Ask any paisa (native of the Antioquia region) what food defines their region, and you’re more than likely to hear the word “chicharrón”. Unlike the French classic Crème brûlée whose name is naturally inviting, the sound of chicharrón seems to conjure up images of some obscure animal part that one would only eat as part of a challenge on Fear Factor. Well friends, this is not completely true. In Colombia, chicharrón is deep-fried pork belly. I like to think of it as the perfect union between protein and
fat flavour. The type of thing that would have difficulty passing health regulations in a first-world country because it clearly isn’t good for your arteries. In foodie terms, it’s fucking good shit.
My first encounter with chicharrónes wasn’t a good one. Let’s just say we had a misunderstanding. I was roaming around el centro on one of Bogota’s rare sunny afternoons when a nasty whiff of what seemed like a sweaty sock broth hit my nostrils. It didn’t take me long to track the hideous odour to a street cart with a gas cylinder parked on the corner of a busy intersection. The smell was so pungent that I couldn’t help but investigate. I walked over to confront the gentleman who appeared to be manning the cart and politely asked him what his business was. “Chicharróncitos con arepita” he replied. I looked down and found a big white chopping board half covering a gigantic pot of boiling oil. As the man reached into the pot with his greasy tongs, he pulled out a piece of what appeared to be a crumpled cardboard box, drenched in old oil. I quickly said thank you to the señor, turned around, ran as fast as I could in the other direction and vowed never to have anything to do with chicharrónes ever again.
Fast forward 4 years and I cannot get enough of these bloody things. So what changed? My soft heart decided to give chicharrónes and Colombian food a second chance and I learnt that like many other things in life, there are good and bad versions. What I saw and smelt that afternoon was the worst of the worst. It wasn’t until I tried the famous Bandeja Paisa did my love affair begin with the chicharrón. Finding a good chicharrón can be quite a long search as they vary quite significantly in quality as I have experienced. Some like them meatier, some like them fattier and others like them greasier. At its best, it is a generous hunk of meat with just enough fat to cause a flavour explosion in your mouth without going overboard on the level of porkiness. Unless you’re a seasoned pork eater, I recommend taking your time and taking these bad boys down one at a time as it can be quite a heavy meal in itself. In Antioquia, it’s a custom to cleanse your pork palette with a shot of guaro (short for Aguardiente, a national anise-based liquor) as it helps cut the fat.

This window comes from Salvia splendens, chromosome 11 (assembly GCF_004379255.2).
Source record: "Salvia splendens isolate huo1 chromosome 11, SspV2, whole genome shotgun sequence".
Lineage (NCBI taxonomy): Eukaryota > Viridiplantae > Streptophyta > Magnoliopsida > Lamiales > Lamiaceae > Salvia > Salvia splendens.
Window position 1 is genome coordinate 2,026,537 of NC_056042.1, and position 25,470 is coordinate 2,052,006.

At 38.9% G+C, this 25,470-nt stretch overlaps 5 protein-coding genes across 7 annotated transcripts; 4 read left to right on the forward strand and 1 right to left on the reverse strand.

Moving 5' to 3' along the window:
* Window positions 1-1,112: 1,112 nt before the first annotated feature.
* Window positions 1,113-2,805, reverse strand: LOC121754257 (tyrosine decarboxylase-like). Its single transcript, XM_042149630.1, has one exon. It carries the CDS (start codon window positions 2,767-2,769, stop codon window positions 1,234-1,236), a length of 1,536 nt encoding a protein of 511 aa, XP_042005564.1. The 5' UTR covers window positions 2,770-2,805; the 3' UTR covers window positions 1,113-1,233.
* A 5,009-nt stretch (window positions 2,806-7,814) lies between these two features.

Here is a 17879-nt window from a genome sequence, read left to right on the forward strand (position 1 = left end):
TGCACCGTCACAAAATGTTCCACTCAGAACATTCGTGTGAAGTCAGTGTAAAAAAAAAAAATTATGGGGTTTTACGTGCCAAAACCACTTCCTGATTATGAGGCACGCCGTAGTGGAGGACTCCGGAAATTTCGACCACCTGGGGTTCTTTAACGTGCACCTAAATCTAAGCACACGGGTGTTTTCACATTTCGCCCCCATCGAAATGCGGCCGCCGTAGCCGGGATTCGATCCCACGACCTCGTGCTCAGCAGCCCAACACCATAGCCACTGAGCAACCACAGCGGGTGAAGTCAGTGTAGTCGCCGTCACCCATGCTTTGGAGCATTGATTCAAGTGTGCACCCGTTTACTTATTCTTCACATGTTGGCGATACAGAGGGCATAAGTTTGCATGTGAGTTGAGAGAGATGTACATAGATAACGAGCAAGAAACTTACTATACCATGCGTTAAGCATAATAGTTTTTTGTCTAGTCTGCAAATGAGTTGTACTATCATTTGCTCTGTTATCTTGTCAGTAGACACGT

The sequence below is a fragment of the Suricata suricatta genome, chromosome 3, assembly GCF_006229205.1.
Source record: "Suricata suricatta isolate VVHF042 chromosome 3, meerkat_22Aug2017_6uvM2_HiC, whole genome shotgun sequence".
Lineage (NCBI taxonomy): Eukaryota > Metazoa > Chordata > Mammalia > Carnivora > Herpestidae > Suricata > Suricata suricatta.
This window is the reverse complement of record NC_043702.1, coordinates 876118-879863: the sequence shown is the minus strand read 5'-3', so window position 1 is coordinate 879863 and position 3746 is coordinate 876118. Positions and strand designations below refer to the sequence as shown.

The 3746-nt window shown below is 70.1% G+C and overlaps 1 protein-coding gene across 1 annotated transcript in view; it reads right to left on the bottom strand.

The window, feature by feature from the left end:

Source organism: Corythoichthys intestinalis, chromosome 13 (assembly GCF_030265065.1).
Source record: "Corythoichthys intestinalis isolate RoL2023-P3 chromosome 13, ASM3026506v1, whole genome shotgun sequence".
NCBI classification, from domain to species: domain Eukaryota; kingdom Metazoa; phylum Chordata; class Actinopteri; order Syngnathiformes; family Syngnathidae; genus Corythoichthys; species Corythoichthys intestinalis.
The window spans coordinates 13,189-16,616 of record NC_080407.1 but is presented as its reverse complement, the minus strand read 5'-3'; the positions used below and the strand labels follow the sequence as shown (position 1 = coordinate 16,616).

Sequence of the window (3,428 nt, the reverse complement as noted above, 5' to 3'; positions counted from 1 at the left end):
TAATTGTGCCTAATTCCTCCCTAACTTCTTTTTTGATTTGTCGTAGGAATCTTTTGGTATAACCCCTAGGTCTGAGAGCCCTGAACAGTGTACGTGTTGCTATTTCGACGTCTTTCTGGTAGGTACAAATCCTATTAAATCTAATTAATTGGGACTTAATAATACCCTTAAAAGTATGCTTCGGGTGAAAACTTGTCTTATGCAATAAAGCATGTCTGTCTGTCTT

While they’re certainly not good for your caloric intake, chicharrónes are an essential part of the Colombian experience. I’ll repeat again, DEEP FRIED MEATY PORK BELLY.
Until next time, buen provecho!